Enhancing Oral Health Avoids Infection from Ventilators

Dental visits can prevent bacteria and plaque accumulation which reduces pathogens in the mouth
dentist working on patient

A new report from the DentaQuest Partnership for Oral Health Advancement reinforces the connection between oral health and overall health and underscores the breadth of health issues, including ventilator-associated pneumonia (VAP).

A key finding from this new report published on September 16, 2020, at least 1 preventive dental visit within 3-years reduced the likelihood of a VAP diagnosis by 22%.

Furthermore, for each additional routine dental visit, the patient had within the previous 3-years of being put on a ventilator, the predicted probability of VAP diagnosis decreased by 5%.

The COVID-19 pandemic made media headlines in part because more patients than ever were relying on mechanical ventilation to survive. These ventilated COVID-19 patients already have depressed immune systems, making them more prone to secondary infections, including those caused by bacteria that grow in the oral cavity and actively travel to the lungs.

These patients are highly susceptible to VAP, compounding the risk of adverse outcomes, including death. VAP is likely to occur in about 20% of patients who are mechanically ventilated for 48-hours or more.

VAP is the second most common hospital-acquired infection (HAI) and the leading cause of HAI deaths among critically ill patients.

Both serious and deadly, VAP commonly occurs when a patient is connected to mechanical ventilation and bacteria travel from the oral cavity or breathing equipment into the lungs.

The airway tube disrupts natural defenses that help maintain a healthy oral microbiome, which refers to a healthy balance of organisms within the mouth and throat that protect against disease. This disruption creates an environment ripe for pathogens and thus increases the risk of superinfections like VAP, particularly among already critically ill patients.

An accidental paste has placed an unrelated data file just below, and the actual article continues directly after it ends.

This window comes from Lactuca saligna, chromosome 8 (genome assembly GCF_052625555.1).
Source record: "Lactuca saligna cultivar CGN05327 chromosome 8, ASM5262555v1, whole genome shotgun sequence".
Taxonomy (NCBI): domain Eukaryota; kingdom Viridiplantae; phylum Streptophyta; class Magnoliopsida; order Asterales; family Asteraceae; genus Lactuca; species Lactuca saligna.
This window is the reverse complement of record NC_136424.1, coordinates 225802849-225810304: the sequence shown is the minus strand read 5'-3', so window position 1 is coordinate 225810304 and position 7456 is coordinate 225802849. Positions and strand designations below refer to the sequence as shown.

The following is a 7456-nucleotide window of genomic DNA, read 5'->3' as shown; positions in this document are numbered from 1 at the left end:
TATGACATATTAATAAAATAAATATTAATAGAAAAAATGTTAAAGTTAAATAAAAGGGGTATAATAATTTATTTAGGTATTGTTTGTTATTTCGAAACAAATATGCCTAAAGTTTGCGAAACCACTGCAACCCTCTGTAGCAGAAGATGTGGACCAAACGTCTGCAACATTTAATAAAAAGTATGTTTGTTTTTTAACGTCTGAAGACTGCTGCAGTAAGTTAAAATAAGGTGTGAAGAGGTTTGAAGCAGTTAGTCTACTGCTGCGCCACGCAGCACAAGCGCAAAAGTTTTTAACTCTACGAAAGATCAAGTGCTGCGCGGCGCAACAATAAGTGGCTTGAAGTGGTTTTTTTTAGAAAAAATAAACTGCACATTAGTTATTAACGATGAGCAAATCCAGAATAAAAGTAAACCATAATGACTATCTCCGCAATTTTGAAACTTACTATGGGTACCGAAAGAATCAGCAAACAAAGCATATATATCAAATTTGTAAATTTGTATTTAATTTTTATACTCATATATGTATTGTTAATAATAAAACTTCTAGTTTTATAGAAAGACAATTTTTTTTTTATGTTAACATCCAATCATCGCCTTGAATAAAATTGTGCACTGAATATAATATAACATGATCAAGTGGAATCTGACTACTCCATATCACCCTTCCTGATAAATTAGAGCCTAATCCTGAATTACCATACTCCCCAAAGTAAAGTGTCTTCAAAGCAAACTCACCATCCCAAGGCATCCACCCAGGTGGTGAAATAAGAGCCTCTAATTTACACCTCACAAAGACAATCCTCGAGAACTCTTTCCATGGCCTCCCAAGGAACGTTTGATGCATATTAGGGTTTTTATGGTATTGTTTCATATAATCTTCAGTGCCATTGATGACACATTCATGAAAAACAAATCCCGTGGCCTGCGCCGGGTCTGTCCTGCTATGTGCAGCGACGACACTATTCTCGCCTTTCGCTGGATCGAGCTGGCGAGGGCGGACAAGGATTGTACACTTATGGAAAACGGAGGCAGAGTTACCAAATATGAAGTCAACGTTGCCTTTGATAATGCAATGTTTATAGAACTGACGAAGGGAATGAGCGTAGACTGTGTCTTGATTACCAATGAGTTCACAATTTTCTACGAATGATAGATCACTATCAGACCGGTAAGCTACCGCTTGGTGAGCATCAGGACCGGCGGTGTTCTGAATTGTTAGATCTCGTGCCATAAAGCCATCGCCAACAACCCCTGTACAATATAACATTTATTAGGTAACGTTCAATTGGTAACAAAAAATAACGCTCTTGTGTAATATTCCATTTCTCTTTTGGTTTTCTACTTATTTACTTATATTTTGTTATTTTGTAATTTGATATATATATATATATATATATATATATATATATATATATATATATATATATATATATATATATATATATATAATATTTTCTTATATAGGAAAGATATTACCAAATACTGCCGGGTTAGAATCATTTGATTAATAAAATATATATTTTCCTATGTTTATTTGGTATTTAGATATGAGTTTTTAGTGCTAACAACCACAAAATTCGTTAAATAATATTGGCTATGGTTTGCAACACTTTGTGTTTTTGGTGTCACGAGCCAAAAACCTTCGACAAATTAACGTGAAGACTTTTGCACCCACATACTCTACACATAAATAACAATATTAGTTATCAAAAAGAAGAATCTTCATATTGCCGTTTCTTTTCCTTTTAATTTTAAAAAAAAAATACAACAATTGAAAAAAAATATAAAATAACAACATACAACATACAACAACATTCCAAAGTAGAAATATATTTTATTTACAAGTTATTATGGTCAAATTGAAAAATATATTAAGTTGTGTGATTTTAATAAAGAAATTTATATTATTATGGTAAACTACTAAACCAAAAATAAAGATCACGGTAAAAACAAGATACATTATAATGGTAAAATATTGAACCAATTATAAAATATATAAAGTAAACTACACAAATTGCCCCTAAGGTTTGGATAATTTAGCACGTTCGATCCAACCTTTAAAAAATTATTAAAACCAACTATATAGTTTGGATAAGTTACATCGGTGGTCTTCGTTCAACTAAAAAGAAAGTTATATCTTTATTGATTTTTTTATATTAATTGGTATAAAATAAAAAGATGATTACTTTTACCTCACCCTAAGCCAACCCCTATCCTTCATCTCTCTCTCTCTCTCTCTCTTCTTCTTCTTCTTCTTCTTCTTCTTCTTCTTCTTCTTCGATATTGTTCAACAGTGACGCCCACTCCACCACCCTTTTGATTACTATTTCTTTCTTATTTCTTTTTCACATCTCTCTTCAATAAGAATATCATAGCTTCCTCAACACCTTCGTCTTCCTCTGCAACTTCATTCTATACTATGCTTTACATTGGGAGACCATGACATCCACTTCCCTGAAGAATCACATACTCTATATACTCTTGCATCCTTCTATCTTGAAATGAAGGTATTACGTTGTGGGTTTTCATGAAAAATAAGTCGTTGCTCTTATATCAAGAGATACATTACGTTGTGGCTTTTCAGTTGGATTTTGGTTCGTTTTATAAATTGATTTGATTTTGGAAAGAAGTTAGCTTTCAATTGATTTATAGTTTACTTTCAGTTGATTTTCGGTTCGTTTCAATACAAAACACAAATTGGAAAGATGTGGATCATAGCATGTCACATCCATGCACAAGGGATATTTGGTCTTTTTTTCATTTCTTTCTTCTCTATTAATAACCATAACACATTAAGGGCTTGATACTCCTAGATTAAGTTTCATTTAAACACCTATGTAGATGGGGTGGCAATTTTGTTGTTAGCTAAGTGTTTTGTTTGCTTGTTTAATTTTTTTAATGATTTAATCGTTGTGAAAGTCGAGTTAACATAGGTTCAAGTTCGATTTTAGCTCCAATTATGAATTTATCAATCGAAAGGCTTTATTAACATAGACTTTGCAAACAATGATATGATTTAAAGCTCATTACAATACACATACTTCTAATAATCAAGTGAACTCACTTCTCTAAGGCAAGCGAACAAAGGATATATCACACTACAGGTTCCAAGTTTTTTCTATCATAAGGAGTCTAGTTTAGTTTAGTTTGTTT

This study included 9,279 Medicaid patients who relied on mechanical ventilation for 48 hours or longer. Within this cohort, 14% (1,284 patients) were diagnosed with VAP.

Given that VAP commonly stems from bacteria that travel from the mouth to the lungs, we examined VAP incidence data and past routine preventive dental visit data.

These findings reveal the importance of ongoing preventive oral care because neglected or ineffective oral care negatively impacts a patient’s oral microbiome, making these patients more susceptible to bacteria-related hospital infections. The tooth surface, when not cleaned, may harbor pathogenic organisms.

This means, routine dental visits prevent bacteria and plaque accumulation, so fewer pathogens exist in the mouth, said this report.

Specifically, this evidence makes the case that the best way to prevent VAP is three-fold. First, promote effective oral healthcare and behaviors in the community; next, be attuned to historic disparities and thus heighten effective oral care for patients in anticipation of VAP; and third, effectively and fully implement oral care management protocols for all ventilated patients.

More generally, these researchers stated: ‘the findings reinforce the connection between oral health and overall health and underscore the breadth of health issues that ongoing oral health care can protect against.’ 

‘If we can increase the number of people getting preventive oral care, particularly within the highest risk communities, we can significantly reduce the incidence of oral disease and thus the burden on our health care system and patients’ lives — regardless of coronavirus or any future pandemic.’

CoronavirusToday publishes research-based COVID-19 pandemic news.